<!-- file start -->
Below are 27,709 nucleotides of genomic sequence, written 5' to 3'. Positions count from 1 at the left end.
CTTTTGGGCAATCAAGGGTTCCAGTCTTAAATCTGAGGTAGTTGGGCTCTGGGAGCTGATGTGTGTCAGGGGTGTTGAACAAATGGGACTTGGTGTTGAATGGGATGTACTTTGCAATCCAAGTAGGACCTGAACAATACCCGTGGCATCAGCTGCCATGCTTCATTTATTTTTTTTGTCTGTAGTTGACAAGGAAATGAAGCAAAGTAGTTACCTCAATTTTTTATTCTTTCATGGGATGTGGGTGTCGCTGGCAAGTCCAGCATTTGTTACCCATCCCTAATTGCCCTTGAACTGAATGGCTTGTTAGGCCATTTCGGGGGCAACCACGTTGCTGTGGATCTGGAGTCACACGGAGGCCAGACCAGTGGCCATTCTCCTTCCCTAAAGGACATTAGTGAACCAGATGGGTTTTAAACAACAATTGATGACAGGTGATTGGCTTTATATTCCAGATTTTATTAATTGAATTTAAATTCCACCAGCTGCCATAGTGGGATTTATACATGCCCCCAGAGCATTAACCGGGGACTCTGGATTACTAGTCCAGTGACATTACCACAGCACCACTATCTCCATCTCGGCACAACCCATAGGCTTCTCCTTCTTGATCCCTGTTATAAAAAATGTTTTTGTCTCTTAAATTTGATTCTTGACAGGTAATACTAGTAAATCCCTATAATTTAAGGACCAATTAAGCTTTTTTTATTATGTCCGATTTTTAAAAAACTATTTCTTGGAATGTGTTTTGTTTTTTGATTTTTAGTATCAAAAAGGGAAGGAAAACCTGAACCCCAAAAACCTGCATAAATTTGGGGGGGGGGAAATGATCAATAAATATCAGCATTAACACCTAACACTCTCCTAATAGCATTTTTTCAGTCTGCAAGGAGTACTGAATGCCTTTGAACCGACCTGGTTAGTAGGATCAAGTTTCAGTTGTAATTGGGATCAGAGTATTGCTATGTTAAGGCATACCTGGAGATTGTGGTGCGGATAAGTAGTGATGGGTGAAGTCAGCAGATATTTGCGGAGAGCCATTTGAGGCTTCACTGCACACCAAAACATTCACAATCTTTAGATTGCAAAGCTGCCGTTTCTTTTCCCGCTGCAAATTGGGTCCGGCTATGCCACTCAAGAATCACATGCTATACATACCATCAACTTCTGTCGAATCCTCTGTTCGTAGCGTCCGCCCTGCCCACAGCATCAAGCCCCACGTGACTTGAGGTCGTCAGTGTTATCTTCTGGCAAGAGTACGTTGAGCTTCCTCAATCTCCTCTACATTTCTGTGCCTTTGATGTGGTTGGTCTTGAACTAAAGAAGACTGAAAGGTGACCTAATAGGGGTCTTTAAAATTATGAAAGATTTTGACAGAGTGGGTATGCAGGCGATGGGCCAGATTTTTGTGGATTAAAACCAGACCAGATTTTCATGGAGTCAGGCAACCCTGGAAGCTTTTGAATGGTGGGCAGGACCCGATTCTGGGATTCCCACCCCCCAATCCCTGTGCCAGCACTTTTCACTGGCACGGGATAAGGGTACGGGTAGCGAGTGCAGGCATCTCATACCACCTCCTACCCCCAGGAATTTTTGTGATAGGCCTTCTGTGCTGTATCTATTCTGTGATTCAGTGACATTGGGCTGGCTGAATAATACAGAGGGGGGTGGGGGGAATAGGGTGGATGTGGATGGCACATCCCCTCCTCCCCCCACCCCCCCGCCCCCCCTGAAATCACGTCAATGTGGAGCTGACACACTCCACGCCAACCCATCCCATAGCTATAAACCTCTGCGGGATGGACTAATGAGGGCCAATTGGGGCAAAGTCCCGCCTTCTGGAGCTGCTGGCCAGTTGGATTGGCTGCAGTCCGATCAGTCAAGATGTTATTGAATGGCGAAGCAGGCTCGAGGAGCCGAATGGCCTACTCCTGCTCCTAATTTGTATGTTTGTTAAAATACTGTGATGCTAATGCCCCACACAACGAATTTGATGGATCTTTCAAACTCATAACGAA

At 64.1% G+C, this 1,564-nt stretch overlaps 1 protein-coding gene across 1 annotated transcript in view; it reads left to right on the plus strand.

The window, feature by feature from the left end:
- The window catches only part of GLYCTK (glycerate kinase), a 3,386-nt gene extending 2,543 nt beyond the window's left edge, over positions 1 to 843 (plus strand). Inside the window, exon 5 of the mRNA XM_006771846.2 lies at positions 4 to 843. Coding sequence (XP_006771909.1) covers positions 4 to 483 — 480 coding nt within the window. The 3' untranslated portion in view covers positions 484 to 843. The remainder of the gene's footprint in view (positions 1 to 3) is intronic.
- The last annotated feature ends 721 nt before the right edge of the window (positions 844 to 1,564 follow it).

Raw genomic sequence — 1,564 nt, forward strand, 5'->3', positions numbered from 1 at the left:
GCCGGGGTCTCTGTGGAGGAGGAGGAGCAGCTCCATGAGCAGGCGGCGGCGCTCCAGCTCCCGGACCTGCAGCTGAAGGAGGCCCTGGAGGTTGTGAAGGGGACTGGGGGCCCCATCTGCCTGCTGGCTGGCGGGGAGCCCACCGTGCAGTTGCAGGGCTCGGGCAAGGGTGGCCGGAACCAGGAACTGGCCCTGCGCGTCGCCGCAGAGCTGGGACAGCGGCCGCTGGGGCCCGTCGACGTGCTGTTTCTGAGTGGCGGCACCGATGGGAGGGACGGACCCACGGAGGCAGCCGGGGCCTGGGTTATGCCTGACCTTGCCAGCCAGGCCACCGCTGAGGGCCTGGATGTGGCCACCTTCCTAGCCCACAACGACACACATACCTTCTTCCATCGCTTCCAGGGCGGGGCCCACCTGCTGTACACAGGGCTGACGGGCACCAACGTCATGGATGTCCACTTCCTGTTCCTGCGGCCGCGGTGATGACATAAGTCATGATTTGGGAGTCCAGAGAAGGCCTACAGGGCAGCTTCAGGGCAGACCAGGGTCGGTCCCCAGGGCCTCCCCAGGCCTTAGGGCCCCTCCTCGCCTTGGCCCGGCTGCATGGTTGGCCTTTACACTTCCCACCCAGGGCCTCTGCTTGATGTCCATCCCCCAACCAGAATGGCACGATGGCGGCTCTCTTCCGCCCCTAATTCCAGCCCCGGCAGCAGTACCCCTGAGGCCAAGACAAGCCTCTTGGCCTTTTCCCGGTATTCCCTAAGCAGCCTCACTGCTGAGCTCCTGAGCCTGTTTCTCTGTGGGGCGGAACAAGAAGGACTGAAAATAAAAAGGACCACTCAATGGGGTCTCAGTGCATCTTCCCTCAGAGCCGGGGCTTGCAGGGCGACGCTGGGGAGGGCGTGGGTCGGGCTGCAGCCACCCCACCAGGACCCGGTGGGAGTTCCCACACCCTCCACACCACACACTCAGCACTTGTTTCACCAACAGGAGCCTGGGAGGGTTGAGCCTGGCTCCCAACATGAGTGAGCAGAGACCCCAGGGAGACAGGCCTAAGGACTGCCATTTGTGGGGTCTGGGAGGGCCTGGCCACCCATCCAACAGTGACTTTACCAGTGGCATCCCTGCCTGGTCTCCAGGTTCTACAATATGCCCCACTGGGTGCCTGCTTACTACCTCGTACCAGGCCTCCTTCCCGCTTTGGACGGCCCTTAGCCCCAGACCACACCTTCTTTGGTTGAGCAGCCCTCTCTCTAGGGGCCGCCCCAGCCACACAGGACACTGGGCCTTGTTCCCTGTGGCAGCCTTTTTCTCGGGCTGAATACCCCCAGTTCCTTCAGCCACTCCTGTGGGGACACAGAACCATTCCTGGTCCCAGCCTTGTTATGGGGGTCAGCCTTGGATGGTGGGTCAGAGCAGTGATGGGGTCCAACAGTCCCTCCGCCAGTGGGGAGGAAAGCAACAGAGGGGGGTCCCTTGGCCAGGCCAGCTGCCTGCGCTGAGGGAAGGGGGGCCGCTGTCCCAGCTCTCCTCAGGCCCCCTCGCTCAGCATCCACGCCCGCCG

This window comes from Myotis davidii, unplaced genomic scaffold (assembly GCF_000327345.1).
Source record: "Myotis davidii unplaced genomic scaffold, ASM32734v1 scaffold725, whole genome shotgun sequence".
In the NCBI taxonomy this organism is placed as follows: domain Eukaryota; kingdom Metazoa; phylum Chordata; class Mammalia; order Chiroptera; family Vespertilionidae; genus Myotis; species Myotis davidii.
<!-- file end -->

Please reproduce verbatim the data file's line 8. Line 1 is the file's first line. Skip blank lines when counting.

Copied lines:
GCCGGGGTCTCTGTGGAGGAGGAGGAGCAGCTCCATGAGCAGGCGGCGGCGCTCCAGCTCCCGGACCTGCAGCTGAAGGAGGCCCTGGAGGTTGTGAAGGGGACTGGGGGCCCCATCTGCCTGCTGGCTGGCGGGGAGCCCACCGTGCAGTTGCAGGGCTCGGGCAAGGGTGGCCGGAACCAGGAACTGGCCCTGCGCGTCGCCGCAGAGCTGGGACAGCGGCCGCTGGGGCCCGTCGACGTGCTGTTTCTGAGTGGCGGCACCGATGGGAGGGACGGACCCACGGAGGCAGCCGGGGCCTGGGTTATGCCTGACCTTGCCAGCCAGGCCACCGCTGAGGGCCTGGATGTGGCCACCTTCCTAGCCCACAACGACACACATACCTTCTTCCATCGCTTCCAGGGCGGGGCCCACCTGCTGTACACAGGGCTGACGGGCACCAACGTCATGGATGTCCACTTCCTGTTCCTGCGGCCGCGGTGATGACATAAGTCATGATTTGGGAGTCCAGAGAAGGCCTACAGGGCAGCTTCAGGGCAGACCAGGGTCGGTCCCCAGGGCCTCCCCAGGCCTTAGGGCCCCTCCTCGCCTTGGCCCGGCTGCATGGTTGGCCTTTACACTTCCCACCCAGGGCCTCTGCTTGATGTCCATCCCCCAACCAGAATGGCACGATGGCGGCTCTCTTCCGCCCCTAATTCCAGCCCCGGCAGCAGTACCCCTGAGGCCAAGACAAGCCTCTTGGCCTTTTCCCGGTATTCCCTAAGCAGCCTCACTGCTGAGCTCCTGAGCCTGTTTCTCTGTGGGGCGGAACAAGAAGGACTGAAAATAAAAAGGACCACTCAATGGGGTCTCAGTGCATCTTCCCTCAGAGCCGGGGCTTGCAGGGCGACGCTGGGGAGGGCGTGGGTCGGGCTGCAGCCACCCCACCAGGACCCGGTGGGAGTTCCCACACCCTCCACACCACACACTCAGCACTTGTTTCACCAACAGGAGCCTGGGAGGGTTGAGCCTGGCTCCCAACATGAGTGAGCAGAGACCCCAGGGAGACAGGCCTAAGGACTGCCATTTGTGGGGTCTGGGAGGGCCTGGCCACCCATCCAACAGTGACTTTACCAGTGGCATCCCTGCCTGGTCTCCAGGTTCTACAATATGCCCCACTGGGTGCCTGCTTACTACCTCGTACCAGGCCTCCTTCCCGCTTTGGACGGCCCTTAGCCCCAGACCACACCTTCTTTGGTTGAGCAGCCCTCTCTCTAGGGGCCGCCCCAGCCACACAGGACACTGGGCCTTGTTCCCTGTGGCAGCCTTTTTCTCGGGCTGAATACCCCCAGTTCCTTCAGCCACTCCTGTGGGGACACAGAACCATTCCTGGTCCCAGCCTTGTTATGGGGGTCAGCCTTGGATGGTGGGTCAGAGCAGTGATGGGGTCCAACAGTCCCTCCGCCAGTGGGGAGGAAAGCAACAGAGGGGGGTCCCTTGGCCAGGCCAGCTGCCTGCGCTGAGGGAAGGGGGGCCGCTGTCCCAGCTCTCCTCAGGCCCCCTCGCTCAGCATCCACGCCCGCCG